State of Georgia basketball program and future of Mark Fox

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Mark Fox has done some really good things with the Georgia basketball program, but this season has unraveled.

ATHENS — Both of these statements are true: 1) Mark Fox is a good basketball coach whose tenure at Georgia ultimately will be thought of as a net positive. 2) Unless something drastically changes for the better during the next few weeks, Georgia will be under immense pressure to move on.

This is not an endorsement of that. It’s merely an acknowledgment of what seems, as this slide continues, painfully obvious and perhaps inevitable.

It’s just not working right now for Georgia’s basketball team, which shows no signs of being able to fix things in the final few weeks. Things have unraveled, despite having one of the top players in the SEC. One certainly can argue that it’s simply time for a new voice for the program.

This is Fox’s ninth season as Georgia’s coach. In that span, the team has made two NCAA Tournament appearances, going out in the first round each time. The Bulldogs also have yet to reach an SEC Championship Game. But there has been success. Georgia has four 20-win (or more) seasons under Fox, including three straight prior to last season, when the Bulldogs won 19 games. That’s a level of sustained success that UGA rarely has had in basketball. He graduates all his players. He recruits and develops good citizens. He’s a good ambassador for the school.

But the concern of many fans is that the program has plateaued under Fox. This team might be the most talented one that Fox has had — it managed to begin the season 9-2 with wins over several teams that should make it to the NCAA Tournament — but then SEC play arrived, and the Bulldogs have been swallowed up.

Fox long has been respected in the basketball community. Several years ago, when the SEC was really struggling, a conference official sitting courtside at the SEC Tournament during a Georgia game and pointed at Fox and said, “That’s what we need more of in this league.”

This was before an influx of coaches bolstered the conference — and might end up pushing Fox out. Bruce Pearl, however he procured his players, has Auburn in the top 10. Tennessee has turned it around with Rick Barnes, who has turned out to be a revelation, not a retread. South Carolina under Frank Martin has fallen off this year but will trade several more down years for the trip to the Final Four to cap the 2016-17 season. Missouri got an instant lift upon Cuonzo Martin’s hiring. And so on.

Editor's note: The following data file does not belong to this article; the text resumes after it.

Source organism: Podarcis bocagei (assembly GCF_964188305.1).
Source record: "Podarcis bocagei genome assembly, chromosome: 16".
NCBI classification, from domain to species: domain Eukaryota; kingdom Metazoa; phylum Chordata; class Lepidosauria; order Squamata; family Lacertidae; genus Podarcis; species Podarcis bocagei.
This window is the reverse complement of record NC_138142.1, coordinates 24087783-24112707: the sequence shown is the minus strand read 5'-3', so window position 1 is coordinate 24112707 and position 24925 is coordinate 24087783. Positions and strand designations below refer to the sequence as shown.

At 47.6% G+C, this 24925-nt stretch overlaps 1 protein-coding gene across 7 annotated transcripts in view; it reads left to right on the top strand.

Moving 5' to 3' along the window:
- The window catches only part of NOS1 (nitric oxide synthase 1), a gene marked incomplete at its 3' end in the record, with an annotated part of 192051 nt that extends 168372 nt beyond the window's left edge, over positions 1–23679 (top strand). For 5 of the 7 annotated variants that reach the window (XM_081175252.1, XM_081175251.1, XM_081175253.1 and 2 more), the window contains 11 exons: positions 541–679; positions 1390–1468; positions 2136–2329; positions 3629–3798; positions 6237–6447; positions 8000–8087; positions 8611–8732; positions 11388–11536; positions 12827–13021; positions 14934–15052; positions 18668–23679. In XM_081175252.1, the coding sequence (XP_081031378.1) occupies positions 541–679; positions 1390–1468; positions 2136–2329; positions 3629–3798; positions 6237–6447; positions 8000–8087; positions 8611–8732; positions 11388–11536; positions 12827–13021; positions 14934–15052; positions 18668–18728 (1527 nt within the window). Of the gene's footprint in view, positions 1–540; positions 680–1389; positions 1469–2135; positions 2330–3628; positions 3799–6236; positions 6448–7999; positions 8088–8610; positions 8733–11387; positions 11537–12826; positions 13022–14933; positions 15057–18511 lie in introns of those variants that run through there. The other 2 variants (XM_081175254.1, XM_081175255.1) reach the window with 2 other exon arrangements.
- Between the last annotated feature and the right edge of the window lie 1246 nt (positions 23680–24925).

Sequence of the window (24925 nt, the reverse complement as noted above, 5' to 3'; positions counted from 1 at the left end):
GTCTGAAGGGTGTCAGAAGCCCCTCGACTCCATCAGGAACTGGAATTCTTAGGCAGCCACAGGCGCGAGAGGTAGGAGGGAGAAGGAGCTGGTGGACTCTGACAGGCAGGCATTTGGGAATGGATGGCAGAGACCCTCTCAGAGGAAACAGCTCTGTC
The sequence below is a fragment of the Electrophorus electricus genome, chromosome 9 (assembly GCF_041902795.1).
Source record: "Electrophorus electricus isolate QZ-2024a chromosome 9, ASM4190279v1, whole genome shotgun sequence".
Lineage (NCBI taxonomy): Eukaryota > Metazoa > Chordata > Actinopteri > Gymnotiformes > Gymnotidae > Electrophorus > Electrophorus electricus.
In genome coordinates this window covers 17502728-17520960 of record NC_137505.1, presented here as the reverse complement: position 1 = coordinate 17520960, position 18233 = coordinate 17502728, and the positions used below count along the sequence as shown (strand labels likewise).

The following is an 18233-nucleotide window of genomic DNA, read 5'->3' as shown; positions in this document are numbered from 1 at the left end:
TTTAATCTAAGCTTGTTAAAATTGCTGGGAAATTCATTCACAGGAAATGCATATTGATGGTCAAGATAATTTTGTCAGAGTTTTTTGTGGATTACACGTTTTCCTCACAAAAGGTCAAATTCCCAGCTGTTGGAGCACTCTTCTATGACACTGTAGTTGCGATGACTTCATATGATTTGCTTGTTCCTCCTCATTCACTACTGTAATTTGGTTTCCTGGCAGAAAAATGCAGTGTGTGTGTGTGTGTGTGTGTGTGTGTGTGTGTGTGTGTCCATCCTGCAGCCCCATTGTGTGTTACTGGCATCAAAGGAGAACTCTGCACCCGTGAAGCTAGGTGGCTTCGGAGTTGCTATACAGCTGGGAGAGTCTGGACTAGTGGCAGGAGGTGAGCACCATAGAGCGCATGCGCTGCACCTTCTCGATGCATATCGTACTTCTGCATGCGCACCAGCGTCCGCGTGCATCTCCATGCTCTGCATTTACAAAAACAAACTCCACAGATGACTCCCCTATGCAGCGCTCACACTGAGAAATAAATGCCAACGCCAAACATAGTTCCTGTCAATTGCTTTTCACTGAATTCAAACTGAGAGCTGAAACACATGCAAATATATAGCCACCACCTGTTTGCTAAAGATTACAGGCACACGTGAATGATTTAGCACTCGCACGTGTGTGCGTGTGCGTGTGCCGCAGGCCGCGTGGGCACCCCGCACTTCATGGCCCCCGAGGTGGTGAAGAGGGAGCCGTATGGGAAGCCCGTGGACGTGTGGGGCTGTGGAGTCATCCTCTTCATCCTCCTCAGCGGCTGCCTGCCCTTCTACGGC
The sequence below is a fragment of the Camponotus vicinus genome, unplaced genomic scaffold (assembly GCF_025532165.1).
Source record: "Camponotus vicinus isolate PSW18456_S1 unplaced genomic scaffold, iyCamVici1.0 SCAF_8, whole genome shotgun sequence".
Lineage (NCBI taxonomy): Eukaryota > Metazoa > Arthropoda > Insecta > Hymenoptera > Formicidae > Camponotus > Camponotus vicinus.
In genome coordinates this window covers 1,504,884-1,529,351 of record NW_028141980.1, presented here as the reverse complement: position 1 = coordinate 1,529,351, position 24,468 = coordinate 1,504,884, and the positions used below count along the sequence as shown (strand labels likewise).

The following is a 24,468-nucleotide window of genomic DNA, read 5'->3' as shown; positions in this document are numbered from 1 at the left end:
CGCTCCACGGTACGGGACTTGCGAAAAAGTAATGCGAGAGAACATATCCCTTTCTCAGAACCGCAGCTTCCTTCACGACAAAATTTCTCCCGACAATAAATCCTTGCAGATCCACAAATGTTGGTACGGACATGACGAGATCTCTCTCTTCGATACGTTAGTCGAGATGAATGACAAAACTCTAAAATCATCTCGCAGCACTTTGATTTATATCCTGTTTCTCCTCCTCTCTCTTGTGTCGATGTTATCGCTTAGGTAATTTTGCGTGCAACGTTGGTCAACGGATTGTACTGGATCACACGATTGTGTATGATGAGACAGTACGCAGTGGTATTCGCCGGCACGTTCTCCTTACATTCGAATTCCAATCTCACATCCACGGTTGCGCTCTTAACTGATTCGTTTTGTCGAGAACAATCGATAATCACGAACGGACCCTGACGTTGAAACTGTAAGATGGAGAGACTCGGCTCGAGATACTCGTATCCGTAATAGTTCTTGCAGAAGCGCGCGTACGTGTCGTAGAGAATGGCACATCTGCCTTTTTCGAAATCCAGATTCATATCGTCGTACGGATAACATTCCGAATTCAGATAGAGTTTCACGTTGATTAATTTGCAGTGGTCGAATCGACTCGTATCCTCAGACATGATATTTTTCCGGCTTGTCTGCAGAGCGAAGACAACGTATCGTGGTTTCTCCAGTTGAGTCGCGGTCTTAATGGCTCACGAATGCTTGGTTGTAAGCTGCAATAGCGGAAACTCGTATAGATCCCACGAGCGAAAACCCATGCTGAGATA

Fox has made his own mistakes. I’ve argued in the past that he needs to construct the roster better, specifically by bringing in more 3-point shooters. (Check here for my critique after last season.)

But Fox still has done well when you consider the history and support of the program. So moving on from Fox carries immense risk. There’s no guarantee the next coach would improve the program. Truthfully, it’s a 50-50 shot. Maybe less.

I covered South Carolina a decade ago when Dave Odom, who also had success there relative to that program’s history, essentially was nudged into retirement after several down season. But South Carolina, hiring a young mid-major coach in Darrin Horn, ended up getting worse. It was looking for another coach four short years later.

The Gamecocks ended up lucking out when Martin, desperate to leave Kansas State, parachuted to South Carolina. And while it took until his fifth season, Martin took the program to a level it had only dreamed about.

Would Georgia get similarly lucky? Or would it just hire an assistant or a mid-major coach and hope it works? There’s no Kirby Smart out there, no basketball coach itching to come home to Athens. And Georgia basketball does not carry the luster in the coaching industry that Georgia football does.

Georgia could do a whole lot worse than Fox.

But, barring a big turnaround down the stretch here, Georgia leaders still might decide that the time has come to take that risk.

UGA News

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